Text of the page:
10. freeimages.com (Stock Exchange) - This is one of the biggest repositories of free images and graphics that you can use for almost any purpose. You do however need to sign-in to download the images. The site, previously hosted on the schx.hu domain, is now part of Getty Images.
11. raumrot.com (Raumrot) - The site features beautiful, hi-res 300DPI stock photographs available for both personal and commercial use. The pictures are sorted by subject and available under Creative Commons.
Related: Protect your photos from Casual Copying
12. gettyimages.com (Getty Images) - If you are looking for professional images for your website but without the expensive license fee, Getty has something in store for you. You can embed pictures from Getty Images for free on your website though in future, the embeds may carry ads.
13. pdpics.com (Public Domain Photos) - The website contains thousands of royalty free images that can be used in both personal and commercial projects but with attribution. Unlike other sites that merely curate content, the images found here have been clicked by their in-house photographers.
14. imcreator.com (IM Free) - A curated collection of outstanding high-quality photos on all subjects that are also free for commercial use. The images have mostly been sourced from Flickr and require attribution.
15. photopin.com (Photo Pin) - Flickr is among the biggest repository of photographs on the web and Photo Pin helps you easily find photos on Flickr that are available under the Creative Commons license. You get the embed code as well so you don’t have to host the images on your own server.
16. kaboompics.com (Kaboom Pics) - Karolina Grabowska, a web designer from Poland, has uploaded 550+ high-resolution photos (240-300dpi ) that you can use for all kind of projects included commercial ones. The photos are arranged in categories and tags or you can use the search box to quickly find images on various subjects.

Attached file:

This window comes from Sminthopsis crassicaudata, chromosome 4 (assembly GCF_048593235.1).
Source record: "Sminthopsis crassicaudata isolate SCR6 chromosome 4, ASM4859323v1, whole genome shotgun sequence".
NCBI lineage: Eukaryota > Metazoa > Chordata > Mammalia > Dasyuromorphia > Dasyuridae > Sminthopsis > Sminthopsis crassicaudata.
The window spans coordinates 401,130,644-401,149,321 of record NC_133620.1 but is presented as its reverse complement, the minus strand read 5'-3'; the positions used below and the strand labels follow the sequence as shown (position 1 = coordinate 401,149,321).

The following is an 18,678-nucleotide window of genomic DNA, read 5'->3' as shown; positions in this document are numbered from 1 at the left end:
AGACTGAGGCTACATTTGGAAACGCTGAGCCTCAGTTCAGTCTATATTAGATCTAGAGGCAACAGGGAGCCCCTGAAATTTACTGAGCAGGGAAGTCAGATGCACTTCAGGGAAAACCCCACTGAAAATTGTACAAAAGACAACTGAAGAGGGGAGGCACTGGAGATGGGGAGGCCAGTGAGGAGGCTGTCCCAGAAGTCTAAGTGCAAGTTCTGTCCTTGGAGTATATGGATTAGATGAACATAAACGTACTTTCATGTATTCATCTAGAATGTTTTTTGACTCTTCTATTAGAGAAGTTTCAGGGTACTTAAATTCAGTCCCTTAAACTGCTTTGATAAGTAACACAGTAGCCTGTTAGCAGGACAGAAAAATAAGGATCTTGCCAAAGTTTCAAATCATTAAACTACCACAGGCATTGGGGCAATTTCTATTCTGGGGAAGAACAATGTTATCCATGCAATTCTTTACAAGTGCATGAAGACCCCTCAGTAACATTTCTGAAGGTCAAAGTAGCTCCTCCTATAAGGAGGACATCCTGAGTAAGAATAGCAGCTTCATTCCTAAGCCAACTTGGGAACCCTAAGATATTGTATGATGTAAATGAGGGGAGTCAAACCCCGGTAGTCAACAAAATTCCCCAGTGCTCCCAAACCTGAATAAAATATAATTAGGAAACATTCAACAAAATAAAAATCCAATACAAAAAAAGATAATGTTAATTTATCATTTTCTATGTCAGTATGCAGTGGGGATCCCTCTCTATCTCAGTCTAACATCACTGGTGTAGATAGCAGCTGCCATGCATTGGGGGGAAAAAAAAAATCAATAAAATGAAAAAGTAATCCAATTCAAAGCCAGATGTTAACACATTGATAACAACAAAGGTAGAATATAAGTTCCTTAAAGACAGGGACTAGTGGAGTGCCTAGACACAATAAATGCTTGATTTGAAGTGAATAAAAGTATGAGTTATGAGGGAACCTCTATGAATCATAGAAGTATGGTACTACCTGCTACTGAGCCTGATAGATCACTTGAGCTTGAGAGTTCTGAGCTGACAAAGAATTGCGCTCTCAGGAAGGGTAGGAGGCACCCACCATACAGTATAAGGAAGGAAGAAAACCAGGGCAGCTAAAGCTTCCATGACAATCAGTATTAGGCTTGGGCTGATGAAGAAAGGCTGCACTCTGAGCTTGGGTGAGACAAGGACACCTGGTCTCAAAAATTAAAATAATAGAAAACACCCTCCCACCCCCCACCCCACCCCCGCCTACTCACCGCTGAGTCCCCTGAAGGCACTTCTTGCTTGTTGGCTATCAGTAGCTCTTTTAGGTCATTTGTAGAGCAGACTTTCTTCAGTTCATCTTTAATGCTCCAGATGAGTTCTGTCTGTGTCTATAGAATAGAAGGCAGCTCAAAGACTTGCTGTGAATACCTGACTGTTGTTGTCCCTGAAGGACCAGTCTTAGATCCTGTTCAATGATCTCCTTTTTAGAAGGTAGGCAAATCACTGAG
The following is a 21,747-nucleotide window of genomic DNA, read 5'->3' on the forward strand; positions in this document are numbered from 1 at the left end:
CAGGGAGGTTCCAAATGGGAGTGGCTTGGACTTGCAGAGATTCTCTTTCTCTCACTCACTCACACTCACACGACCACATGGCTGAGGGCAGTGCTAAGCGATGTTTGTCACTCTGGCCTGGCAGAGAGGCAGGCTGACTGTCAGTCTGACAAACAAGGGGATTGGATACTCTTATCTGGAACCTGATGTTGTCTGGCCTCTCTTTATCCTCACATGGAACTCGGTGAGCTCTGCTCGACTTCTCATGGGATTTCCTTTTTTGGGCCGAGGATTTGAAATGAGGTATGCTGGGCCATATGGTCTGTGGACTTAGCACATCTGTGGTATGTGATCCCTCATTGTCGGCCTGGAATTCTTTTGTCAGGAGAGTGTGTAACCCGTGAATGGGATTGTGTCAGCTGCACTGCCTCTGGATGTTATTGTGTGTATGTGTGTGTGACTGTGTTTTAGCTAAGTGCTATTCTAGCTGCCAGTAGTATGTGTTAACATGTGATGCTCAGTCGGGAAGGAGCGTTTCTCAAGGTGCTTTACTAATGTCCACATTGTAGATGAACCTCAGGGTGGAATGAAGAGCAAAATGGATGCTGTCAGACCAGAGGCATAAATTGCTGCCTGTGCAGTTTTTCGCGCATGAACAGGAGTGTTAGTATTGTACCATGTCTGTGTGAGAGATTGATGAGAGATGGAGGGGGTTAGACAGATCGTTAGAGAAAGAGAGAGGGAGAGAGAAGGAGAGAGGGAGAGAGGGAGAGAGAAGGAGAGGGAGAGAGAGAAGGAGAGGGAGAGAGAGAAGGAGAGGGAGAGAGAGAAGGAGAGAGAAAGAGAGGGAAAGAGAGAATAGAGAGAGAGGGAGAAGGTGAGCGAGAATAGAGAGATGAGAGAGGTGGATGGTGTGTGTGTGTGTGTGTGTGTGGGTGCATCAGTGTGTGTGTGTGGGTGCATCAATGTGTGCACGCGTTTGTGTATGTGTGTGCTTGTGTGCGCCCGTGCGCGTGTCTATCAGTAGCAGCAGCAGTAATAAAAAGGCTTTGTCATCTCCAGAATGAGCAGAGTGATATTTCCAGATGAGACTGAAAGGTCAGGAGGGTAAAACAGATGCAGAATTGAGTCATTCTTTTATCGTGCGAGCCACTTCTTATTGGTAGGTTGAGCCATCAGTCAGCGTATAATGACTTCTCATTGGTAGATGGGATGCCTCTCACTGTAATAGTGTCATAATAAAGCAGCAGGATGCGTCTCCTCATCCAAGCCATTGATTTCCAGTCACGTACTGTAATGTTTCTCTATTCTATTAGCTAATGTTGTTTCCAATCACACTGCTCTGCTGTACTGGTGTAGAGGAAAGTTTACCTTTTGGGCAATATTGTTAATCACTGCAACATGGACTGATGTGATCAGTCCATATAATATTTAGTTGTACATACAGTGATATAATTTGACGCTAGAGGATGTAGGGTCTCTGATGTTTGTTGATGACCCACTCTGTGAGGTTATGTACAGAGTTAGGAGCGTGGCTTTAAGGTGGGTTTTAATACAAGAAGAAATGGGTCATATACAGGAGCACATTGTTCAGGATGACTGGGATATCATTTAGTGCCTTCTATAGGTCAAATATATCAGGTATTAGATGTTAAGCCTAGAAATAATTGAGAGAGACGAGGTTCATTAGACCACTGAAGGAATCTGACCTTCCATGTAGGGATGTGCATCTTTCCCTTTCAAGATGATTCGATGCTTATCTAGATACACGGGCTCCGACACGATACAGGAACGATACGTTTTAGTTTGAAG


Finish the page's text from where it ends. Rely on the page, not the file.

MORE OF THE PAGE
17. morguefile.com (Morgue File) - The site hosts 300,000+ free images and you are free to use them in both personal and commercial projects even without attribution. The image gallery has a built-in cropping tool and you can even hotlink the images from your website.
18. magdeleine.co (Magdeleine) - Hand-picked and free stock photos that you can search by subject, mood or even the dominant color. Some of the images are copyright free and you can do whatever you like with those photos.
Tip: How to avoid common photos
You may have found a great photo that is perfect for your project but there’s a probability that several other websites are using the same image. It will therefore help if you do a reverse image search using Google Images to estimate the relative popularity of that image on the Internet.
Also see: Sell your Instagram & Facebook Photos
Google Developer Expert, Google Cloud Champion
Amit Agarwal is a Google Developer Expert in Google Workspace and Google Apps Script. He holds an engineering degree in Computer Science (I.I.T.) and is the first professional blogger in India.
Amit has developed several popular Google add-ons including Mail Merge for Gmail and Document Studio. Read more on Lifehacker and YourStory